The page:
January 19, 2021

Baltics: Breaking up after a forced marriage

Aleksandra Kuczyńska-Zonik

The three Baltic States – Estonia, Latvia and Lithuania – were independent between the two world wars but were absorbed by the Soviet Union in 1940. After the dissolution of the Soviet Union, they sought to rebuild their nation-states and identities. This explains the differences in their citizenship strategies.

After regaining their independence in 1991, Latvia and Estonia introduced restrictive policies granting citizenship only to those who possessed it before the Soviet occupation and to their descendants. As a result, about one-third of the populations of these countries – former citizens of the USSR – were deprived of citizenship. Russian-speaking people of Russian, Belarusian and Ukrainian ethnicity, who were believed to pose a threat to the national identity and language, were particularly disadvantaged by this policy. They were declared to be “non-citizens” (nepilsoņi in Latvian), or of “undetermined citizenship” (kodakondsuseta isik in Estonian).

In the 1990s, international institutions, including the United Nations, the European Union, the OECD, the Council of Europe, Helsinki Watch and Amnesty International, criticized the citizenship policy and the exclusive Citizenship Act in Latvia and Estonia. In response to this pressure, Latvia and Estonia introduced amendments to facilitate the acquisition of citizenship. The citizenship restrictions were meant to restore the legal status and ethnic demography of the interwar period. The naturalization process in the two countries was aimed at encouraging non-citizens and people with undetermined citizenship to adapt to the majority society.

New jobs in factories and government, plus
the influx of military personnel, quickly changed
the ethnic composition of the Baltic states

In Estonia, the naturalization process has proven more dynamic and effective than in Latvia. The number of people with undetermined citizenship fell from 32 percent in 1992 to 5.7 percent in 2019; it is currently at 76,148 persons. In Latvia, nearly 150,000 people have been naturalized since the Citizenship Act was launched in 1995. But 237,759 people, or 11 percent of the population, are still non-citizens.

In recent years, Estonia has introduced mechanisms to further reduce the number of people with undetermined citizenship. Persons who have a long-term or permanent residence permit and who were settled or born in Estonia before 1 July 1990 can apply for citizenship. They must be fluent in Estonian, have a legal source of income, a place of residence in Estonia, and proven loyalty to the Estonian state. Since 2015, people over the age of 65 are exempted from the written language exam. All children born in Estonia after 2016 whose parents have had their permanent residence in Estonia for at least five years are automatically granted Estonian citizenship.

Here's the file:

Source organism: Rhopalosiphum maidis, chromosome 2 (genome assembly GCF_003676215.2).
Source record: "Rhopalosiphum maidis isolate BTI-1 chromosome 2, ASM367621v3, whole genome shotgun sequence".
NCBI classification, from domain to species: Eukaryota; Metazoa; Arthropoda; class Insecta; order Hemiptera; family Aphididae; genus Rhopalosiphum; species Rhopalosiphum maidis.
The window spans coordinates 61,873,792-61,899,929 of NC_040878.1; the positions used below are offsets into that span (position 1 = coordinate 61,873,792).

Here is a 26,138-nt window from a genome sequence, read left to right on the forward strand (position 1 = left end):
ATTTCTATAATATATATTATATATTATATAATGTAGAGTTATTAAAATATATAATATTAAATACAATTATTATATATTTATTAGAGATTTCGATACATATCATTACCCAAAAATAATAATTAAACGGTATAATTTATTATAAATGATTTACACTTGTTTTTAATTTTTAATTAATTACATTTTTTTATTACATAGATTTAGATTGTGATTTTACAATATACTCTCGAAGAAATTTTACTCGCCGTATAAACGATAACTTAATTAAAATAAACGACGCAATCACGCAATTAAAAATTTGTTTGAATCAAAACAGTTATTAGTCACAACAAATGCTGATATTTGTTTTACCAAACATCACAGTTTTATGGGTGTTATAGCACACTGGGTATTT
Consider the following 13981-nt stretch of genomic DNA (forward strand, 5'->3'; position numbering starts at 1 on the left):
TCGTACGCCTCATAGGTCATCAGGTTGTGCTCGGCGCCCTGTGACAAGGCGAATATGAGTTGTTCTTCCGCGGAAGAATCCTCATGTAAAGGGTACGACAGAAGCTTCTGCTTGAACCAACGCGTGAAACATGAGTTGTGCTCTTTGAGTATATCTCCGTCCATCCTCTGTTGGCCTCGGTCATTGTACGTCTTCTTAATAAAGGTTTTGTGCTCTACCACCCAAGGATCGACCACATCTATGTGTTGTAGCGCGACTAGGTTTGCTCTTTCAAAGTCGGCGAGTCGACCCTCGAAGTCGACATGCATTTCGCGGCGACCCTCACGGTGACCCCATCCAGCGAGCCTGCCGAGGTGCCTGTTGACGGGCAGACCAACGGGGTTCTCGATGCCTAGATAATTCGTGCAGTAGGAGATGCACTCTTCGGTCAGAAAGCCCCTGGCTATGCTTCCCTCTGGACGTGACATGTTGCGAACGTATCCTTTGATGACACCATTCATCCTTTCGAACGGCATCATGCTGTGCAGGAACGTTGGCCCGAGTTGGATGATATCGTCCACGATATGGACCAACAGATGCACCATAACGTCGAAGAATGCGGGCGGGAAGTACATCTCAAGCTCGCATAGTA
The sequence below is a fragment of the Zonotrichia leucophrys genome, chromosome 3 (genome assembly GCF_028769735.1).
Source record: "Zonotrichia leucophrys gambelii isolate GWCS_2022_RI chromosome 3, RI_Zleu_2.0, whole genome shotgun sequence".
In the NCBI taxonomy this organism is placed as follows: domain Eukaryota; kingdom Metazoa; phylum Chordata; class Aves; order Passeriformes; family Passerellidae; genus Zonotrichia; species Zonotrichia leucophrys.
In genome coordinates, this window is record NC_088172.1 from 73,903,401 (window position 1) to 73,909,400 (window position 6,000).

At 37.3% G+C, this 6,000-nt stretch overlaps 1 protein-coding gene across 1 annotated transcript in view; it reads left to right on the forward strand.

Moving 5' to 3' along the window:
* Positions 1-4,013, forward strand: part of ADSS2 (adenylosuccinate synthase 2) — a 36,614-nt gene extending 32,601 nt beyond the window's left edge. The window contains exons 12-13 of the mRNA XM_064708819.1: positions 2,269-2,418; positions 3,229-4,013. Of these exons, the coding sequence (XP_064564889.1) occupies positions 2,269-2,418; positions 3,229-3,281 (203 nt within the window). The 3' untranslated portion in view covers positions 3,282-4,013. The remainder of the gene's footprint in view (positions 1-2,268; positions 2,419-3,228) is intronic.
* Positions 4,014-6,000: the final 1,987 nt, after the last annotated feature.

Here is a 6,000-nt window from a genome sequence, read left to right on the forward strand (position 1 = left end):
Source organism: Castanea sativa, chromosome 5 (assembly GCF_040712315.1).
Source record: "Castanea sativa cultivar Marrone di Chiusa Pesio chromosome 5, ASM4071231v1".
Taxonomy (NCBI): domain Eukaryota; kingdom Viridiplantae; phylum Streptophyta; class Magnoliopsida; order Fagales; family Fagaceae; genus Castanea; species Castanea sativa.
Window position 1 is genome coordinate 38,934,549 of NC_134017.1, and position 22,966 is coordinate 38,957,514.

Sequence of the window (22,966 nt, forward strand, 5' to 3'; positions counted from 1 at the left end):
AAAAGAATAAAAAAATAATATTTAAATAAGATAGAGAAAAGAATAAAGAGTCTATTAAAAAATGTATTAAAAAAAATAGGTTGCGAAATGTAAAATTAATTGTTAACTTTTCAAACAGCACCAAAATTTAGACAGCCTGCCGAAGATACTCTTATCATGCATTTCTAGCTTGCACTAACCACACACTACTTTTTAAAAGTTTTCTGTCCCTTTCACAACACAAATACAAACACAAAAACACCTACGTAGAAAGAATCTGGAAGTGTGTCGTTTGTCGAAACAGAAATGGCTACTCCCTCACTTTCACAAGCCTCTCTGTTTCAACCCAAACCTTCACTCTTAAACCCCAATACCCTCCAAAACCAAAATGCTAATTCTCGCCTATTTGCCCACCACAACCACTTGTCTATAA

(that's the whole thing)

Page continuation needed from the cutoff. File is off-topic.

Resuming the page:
A similar solution has just been approved by the Latvian parliament. Children who have reached the age of 15 can apply for citizenship; those under the age of 15 can become naturalized together with their parents. This applies also to applicants fluent in Latvian, with five years of permanent residence, and with a legal source of income.

Non-citizens in Latvia enjoy protection under the law, as do people with undetermined citizenship in Estonia. They may become members of civil organizations and they have the right to visa-free travel within the EU. Despite these guarantees, the political and economic rights of non-citizens or those with undetermined citizenship are restricted. They cannot vote, they lack protection under national minority legislation, they cannot work in the civil service, as state officials, judges, lawyers, police officers or soldiers, and their access to technical professions is restricted.

Many non-naturalized Russians
opposed the independence of the Baltic states.
But they are getting older and are dying

Lithuania, unlike Latvia and Estonia, chose the liberal “zero variant”, which allowed people registered there to obtain citizenship regardless of their nationality, length of residence, or knowledge of Lithuanian. Less than 0.1 percent of people in Lithuania are stateless. The country’s inclusive policy results from three sources. Lithuania has a history of being a multinational country; at independence, the percentage of minorities in the population was relatively low; and the country needed to stabilize relations with its neighbours. But this changed with the Citizenship Act of 2002, which limited the citizenship opportunities for people without Lithuanian roots. This significantly influenced the naturalization process, especially for migrants with Soviet-era citizenship. Like Estonia, Lithuania does not allow dual citizenship: holding another nationality makes it impossible to obtain Lithuanian citizenship.

In contrast to Lithuania, non-citizen status in Estonia and Latvia has affected the residents’ political, economic and social position, harming their social integration. Gradually liberalizing citizenship has improved interethnic cohesion, particularly in Estonia, but a considerable number of non-citizens are still unwilling to naturalize after 30 years of independence.

This contribution is licensed under the following copyright licence: CC-BY 4.0

The article was published in the Atlas of the Stateless in English, French, and German.